(Of the fact that Disney still owns the rights to a Poppins sequel, Van Dyke remarked, "The only thing I could play now would be the old banker — and without the make-up.")

Some of the headlines of the rest of the Dick Van Dyke acting story would probably include: The New Dick Van Dyke Show in the mid-'60s; his Emmy-nominated (he's won five, including three for The Dick Van Dyke Show) 1974 dramatic milestone, The Morning After, a tour-de-force study of an alcoholic; a slew of dramatic TV guest roles (including Columbo), the feature The Runner Stumbles, 13 Dick Van Dyke Variety Specials for NBC (a fourth Emmy comes from those); a 1979 Broadway revival of The Music Man; a 1982 CBS Library Special, Wrong Way Kid (his fifth Emmy); guest spots on Matlock, Highway to Heaven, and Jake and the Fat Man; and Dr. Mark Sloan in Diagnosis: Murder.

There are also more private headlines, of which Van Dyke is equally proud: certainly his family, his friendship with Laurel, and his time with that most daring of all physical comics, Buster Keaton. Van Dyke, famous for having remarked that he wishes he had been born in the silent era, sought out the remaining half of Laurel and Hardy during Laurel's waning years, when "the skinny one" was living fairly anonymously in a Santa Monica seaside apartment.

"Stan called him Dickie," said Bob Palmer, Van Dyke's longtime friend and publicist. "Stan was very fond of him, really admired Dick's work. He was so thrilled to have this young incredibly successful talent paying attention to him, so it was a real compliment. It was mutual."

There's also a wonderful story about Van Dyke's first meeting with Keaton, at the man's unassuming house in North Hollywood, California. Both were somewhat shy. Van Dyke, who had been invited over, sat in the kitchen chatting with Eleanor Keaton for quite some time, with no sign of her husband. In time, Van Dyke realized that Keaton was outside, sort of lurking around the house, peeking in through various windows — rather as he had as a spy in his classic, The General. Eventually, The Great Stone Face came in, and the two became friends. Van Dyke eulogized both Laurel and Keaton at their funerals in the mid-'60s.

There's another important aspect of Van Dyke's life that must be mentioned — his toys. The guy spends hundreds of hours in a guest house over a garage on his property, creating special effects with computers. (The hobby, says Palmer, is behavior learned during his childhood when he was left to amuse himself.) He has, among other projects, created a version of Jurassic Park with some of his grandkids inserted among the leviathans, and once injected his present-day self into the old Dick Van Dyke series, sneaking around behind the young Dick Van Dyke, giving pointers. The latter might make a diverting promo for Nickelodeon's Nick at Night, which airs the show — and now boasts Van Dyke as its on-air "Chairman."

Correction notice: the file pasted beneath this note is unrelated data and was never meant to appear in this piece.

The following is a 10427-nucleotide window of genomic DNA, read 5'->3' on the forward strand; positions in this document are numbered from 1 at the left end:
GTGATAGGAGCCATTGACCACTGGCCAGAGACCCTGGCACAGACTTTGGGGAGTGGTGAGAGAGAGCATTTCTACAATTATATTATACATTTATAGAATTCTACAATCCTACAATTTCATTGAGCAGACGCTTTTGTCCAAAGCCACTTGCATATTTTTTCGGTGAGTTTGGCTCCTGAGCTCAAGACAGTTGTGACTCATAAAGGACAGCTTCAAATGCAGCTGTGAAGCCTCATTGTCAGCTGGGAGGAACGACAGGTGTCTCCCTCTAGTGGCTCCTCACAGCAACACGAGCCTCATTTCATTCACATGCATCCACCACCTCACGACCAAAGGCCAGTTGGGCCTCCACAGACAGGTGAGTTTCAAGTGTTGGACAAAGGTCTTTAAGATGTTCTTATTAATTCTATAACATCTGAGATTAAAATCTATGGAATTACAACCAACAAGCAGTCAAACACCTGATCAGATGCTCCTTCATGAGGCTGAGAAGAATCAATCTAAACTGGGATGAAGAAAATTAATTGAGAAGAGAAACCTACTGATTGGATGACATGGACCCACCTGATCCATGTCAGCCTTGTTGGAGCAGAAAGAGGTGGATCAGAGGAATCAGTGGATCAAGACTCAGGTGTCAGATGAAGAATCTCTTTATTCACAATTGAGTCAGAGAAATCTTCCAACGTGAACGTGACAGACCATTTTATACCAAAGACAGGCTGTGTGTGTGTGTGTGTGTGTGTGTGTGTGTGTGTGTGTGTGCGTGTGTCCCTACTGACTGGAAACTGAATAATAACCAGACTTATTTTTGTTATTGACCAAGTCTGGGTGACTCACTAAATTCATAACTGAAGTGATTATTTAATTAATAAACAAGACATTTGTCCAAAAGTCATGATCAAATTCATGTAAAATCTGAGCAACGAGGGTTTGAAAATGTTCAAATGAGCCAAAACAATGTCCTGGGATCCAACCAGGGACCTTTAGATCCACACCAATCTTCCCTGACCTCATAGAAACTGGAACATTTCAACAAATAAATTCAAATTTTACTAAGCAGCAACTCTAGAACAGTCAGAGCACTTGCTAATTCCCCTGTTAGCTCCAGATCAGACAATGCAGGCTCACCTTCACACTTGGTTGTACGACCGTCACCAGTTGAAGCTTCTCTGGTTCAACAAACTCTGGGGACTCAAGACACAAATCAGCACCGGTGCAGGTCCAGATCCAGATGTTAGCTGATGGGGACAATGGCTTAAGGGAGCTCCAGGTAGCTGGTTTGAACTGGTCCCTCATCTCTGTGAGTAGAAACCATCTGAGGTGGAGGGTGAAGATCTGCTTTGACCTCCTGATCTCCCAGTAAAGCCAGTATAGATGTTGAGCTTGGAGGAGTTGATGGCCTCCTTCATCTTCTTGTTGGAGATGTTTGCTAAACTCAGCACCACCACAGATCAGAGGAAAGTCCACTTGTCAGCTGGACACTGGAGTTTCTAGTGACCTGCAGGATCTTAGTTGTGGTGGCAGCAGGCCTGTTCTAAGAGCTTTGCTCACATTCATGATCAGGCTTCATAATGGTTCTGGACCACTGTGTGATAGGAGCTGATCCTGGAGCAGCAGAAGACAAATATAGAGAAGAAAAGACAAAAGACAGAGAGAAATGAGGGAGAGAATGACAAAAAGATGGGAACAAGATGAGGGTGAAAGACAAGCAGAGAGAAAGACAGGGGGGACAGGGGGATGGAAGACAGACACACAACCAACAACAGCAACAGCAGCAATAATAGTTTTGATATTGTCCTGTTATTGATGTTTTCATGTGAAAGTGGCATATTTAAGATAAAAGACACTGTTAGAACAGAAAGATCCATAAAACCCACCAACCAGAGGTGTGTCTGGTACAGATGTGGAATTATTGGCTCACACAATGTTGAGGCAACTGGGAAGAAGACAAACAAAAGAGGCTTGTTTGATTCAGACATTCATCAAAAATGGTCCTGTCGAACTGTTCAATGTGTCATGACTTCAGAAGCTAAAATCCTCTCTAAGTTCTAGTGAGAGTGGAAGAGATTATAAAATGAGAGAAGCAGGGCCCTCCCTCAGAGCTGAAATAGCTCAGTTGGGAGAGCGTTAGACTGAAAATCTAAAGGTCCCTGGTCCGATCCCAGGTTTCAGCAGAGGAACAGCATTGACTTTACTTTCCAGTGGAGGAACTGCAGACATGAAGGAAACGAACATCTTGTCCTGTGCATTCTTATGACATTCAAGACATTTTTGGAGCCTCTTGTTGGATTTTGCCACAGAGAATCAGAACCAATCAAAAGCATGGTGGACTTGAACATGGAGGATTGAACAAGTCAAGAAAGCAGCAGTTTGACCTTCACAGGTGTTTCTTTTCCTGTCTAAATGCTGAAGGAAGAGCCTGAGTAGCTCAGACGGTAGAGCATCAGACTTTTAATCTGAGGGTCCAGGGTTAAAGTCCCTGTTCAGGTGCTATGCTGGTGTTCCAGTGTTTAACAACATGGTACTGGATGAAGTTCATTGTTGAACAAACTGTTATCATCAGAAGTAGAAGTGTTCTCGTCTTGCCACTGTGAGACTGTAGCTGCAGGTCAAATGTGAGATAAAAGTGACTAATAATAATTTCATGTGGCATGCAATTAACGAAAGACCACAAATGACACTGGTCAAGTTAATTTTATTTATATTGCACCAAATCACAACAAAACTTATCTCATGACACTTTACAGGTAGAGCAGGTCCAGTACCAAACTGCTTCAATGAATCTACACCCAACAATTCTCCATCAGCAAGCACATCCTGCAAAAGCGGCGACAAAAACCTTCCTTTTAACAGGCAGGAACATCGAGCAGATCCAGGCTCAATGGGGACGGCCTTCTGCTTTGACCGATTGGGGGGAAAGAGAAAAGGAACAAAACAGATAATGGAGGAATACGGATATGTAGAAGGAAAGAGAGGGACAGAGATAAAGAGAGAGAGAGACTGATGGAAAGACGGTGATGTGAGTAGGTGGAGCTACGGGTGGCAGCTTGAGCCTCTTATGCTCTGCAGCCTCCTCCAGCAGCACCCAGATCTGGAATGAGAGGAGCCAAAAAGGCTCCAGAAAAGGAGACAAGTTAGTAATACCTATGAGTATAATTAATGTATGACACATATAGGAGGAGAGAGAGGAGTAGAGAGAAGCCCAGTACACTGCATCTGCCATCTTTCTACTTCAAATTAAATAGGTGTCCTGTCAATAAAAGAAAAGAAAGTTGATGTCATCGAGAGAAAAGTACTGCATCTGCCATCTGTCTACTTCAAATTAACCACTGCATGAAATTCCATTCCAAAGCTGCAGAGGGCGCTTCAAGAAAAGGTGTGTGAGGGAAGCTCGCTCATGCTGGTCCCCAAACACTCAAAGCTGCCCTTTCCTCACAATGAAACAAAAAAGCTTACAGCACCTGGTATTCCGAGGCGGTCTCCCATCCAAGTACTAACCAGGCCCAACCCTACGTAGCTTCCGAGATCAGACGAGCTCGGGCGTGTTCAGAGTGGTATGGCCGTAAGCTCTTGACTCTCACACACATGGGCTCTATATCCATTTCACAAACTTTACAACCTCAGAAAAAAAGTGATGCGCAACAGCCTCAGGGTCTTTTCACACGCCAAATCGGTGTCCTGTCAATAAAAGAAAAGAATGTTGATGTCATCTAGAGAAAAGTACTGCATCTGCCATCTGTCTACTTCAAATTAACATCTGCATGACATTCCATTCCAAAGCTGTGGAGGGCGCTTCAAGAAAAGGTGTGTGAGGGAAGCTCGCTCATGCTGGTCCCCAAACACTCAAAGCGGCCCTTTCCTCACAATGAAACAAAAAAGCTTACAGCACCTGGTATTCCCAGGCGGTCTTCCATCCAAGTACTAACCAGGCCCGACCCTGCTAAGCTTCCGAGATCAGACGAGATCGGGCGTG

"Yeah, they call me that," laughed Van Dyke. “We hit it off so well, they said, ‘Why don't you come over and represent us on the air?’ This tickled me, because I like their programming. It's run by really quite a young group of people, very responsible, and they care about what they're showing to kids.”

Van Dyke is blunt in his concern for children, and the future of the tube — fearing that the bulk of programming is "going the same way as the rest of the culture:"

"There doesn't seem to be any responsibility on the part of the producers," he said.  “I disagree when they say that we are simply reflecting the culture, and we're certainly not having any effect on it. I think it's the very opposite. I think they are literally forming the culture, especially for young people. There used to be a thing called the Hayes office or the Johnson office, a censor bureau, and one of the rules was, in any movie, the bad guys had to pay. That was a plot requirement. For some reason, that went by the boards. There shouldn't have to be a code to follow, they should take some responsibility for what they're teaching people.”

As for being inducted into the Television Hall of Fame, Van Dyke was — no surprise here — modest:

“I don't feel I ought to be up there on stage with guys like Bill Moyers, who is one of the few guys who really make television live up to its early promise. I'm a guy who's a product of mentors [he cited Erickson, Paul, Champion, Reiner, and Disney]. I've been very, very lucky to have been picked up by very, very talented people.”

Ideally, at this juncture, the article should work up a sketch with Buddy and Sally, or step around that 1963 ottoman, as Rob eventually did. Instead, it will close with a quote from Reiner:

“Dick always said, while we were doing The Comic, that he was born in the wrong era — should have been born in the silent days. Well, he doesn't know that he was really born in the right era. He almost single-handedly invented his kind of situation comedy acting — he took it up many notches.”


This tribute originally appeared in the Television Academy Hall of Fame program celebrating Dick Van Dyke's induction in 1995.